Two influential Zionist leaders Mencachem Ussishkin and Ze’ev Jabotinsky defined the PZE’s response to the MCA’s Palestinian Arab nationalism.  Mencachem Ussishkin, a Russian immigrant who headed the Jewish National Fund,[14] declared “the Arabs respect only force” and the best response was with force.[15] Ze’ev Jabotinsky, an influential Zionist leader who emigrated from Russia, argued that reconciliation and peace with the Arabs was foolish because the Arabs would never accept a Jewish state in their ancestral homeland. In 1923, Jabotinsky published an article entitled the “On the Iron Wall (We and the Arabs)” where he argued that:

A voluntarily agreement between us [Jews] and the Arabs is inconceivable…. Every indigenous peoples will resist alien settlers as long as they see any hope of ridding themselves of the danger of foreign settlement. This is how the Arabs will behave and go on behaving so long as they possess a gleam of hope that they can prevent Palestine from becoming the Land of Israel.[16]

 

Jabotinsky argued the only solution to the Arab problem was to erect an impenetrable “iron wall” around the Jewish state backed by military force. Jabotinsky added that Jews must impose peace on the Arabs from behind this wall.[17]  

The loss of humanistic values and the start of dehumanization in Arab-Jewish relations began with the rise of Zionism and PZE’s economic nationalism. In response to the PZE’s policies, Palestinian Arabs formed the MCA to neutralize Jewish immigration, but when Britain did not respond the way the MCA leadership expected, they formed organizations such as Black Hand and began an anti-Semitic campaign to expunge Jews from the land. Zionist leaders countered the MCA by encouraging the militarization of Jewish society and discouraging peaceful coexistence. For Palestinians and Israelis, dehumanization became a national obsession that has turned a national struggle for land into an ideological one about racism and dehumanization. Centuries of cooperation and coexistence between Arabs and Jews ended in the early 20th century to satisfy national objectives. The dangers of disengagement in the Arab-Israeli conflict are evident, and it is—therefore—obligatory for an engaged citizenry to recognize and assist in the recovery of human values in the struggle before it is too late.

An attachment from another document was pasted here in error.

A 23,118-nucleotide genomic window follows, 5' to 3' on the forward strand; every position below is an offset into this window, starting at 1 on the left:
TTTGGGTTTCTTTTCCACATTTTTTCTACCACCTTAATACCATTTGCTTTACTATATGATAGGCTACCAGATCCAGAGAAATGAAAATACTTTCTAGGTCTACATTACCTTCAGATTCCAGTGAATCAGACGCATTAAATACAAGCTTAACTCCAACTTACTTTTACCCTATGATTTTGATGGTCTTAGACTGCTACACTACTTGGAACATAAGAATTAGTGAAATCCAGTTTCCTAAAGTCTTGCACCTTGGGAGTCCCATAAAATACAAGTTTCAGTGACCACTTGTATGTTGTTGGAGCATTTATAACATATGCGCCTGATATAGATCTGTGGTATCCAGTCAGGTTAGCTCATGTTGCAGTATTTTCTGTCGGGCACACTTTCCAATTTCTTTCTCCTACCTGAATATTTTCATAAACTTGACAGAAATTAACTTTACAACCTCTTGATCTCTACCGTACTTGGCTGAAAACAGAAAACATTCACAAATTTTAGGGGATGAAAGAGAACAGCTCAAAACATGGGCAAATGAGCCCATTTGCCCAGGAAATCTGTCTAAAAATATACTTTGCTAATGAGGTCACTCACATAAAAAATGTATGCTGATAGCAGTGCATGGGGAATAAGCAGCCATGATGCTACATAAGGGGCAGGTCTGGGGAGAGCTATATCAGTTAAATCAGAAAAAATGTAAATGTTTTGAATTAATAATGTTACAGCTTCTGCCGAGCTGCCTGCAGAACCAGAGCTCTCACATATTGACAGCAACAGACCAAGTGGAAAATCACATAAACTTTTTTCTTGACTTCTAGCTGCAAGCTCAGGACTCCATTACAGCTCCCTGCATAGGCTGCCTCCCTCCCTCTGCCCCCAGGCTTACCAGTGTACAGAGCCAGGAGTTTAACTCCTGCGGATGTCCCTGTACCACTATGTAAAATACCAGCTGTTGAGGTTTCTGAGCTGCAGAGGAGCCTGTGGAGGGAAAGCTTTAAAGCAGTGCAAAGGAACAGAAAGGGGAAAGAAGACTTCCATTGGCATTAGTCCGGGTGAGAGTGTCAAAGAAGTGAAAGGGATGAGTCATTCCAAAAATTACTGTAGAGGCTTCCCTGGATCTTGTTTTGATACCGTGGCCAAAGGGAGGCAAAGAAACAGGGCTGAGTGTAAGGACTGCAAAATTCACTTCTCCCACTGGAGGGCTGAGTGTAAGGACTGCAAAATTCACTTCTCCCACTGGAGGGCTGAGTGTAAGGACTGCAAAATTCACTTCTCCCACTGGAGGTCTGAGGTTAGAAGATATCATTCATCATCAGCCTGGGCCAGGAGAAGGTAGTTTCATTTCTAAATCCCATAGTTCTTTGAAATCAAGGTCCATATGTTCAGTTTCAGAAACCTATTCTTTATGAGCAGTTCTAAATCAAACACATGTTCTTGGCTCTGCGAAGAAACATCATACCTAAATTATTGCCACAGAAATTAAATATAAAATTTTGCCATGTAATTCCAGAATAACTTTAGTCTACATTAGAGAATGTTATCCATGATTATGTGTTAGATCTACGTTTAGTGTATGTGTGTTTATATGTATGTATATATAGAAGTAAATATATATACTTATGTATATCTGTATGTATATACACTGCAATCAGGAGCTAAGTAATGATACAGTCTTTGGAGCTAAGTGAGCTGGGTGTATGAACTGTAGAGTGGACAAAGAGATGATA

[1] Paul Vale & Elliot Wagland, “Marching Israelis In Tel Aviv Chant 'There's No School In Gaza, There Are No More Kids Left,'” The Huffington Post, July, 14, 2014, http://www.huffingtonpost.co.uk/2014/07/29/israelis-chant-there-are-no-children-left-in-gaza_n_5630601.html.

[2] Rick Gladstone, “26 Percent of World’s Adults Are Anti-Semitic, Survey Finds,” The New York Times, May 13, 2014, http://www.nytimes.com/2014/05/14/world/26-percent-of-worlds-adults-are-anti-semitic-survey-finds.html?_r=1.

[3] Zionism, a Jewish nationalist movement, aimed to establish a Jew state in Palestine.

[4] Ottoman Velayet (province) of Syria was divided into smaller districts for administration purposes. Palestine consisted of two Ottoman districts of Beirut and Jerusalem, which was part of the Syrian province. The province later became the British Mandate of Palestine after the First World War. After the Israeli War of Independence in 1947-48, the name changed to Israel.

[5] David J Wasserstein, “So, What did the Muslims do for the Jews?” The Jewish Chronicle Online, May 24, 2012, http://www.thejc.com/comment-and-debate/comment/68082/so-what-did-muslims-do-jews accessed 3/4/2015.

[6] Jews and Christians were considered dhimmi, which in the Islamic system gave Jews and Christains protected status. Although under the dhimmi system they were second class citizens, Jews had more rights as second class citizen than they did in Europe.

[7] The First Aliya Zionist lived in peace with the Arabs and both ethnic groups shared agricultural skills for the benefit of both communities.   

[8]   Benny Morris, Righteous Victims: A History of the Zionist-Arab Conflict, 1881-1999 (New York: Knopf, 1999), 42

[9] Hizky Shoham, “’Buy local’ or ‘Buy Jewish’? Separatist Consumption in Interwar Palestine” International Journal of Middle East Studies 45 (2013): 471.

[10] Ibid.

[11] By the end of the First World War, Britain became the protector of the Ottoman territory of Palestine.

[12] Morris, Righteous Victims, 90-91.

[13] Ibid.

[14] The Jewish National Fund bought land and setup settlements in Palestine.

[15] Morris, Righteous Victims, 90-91.

[16] Avi Shlaim, The Iron Wall: Israel and the Arab World (New York: W.W. Norton, 2000), 12.

[17] Ibid.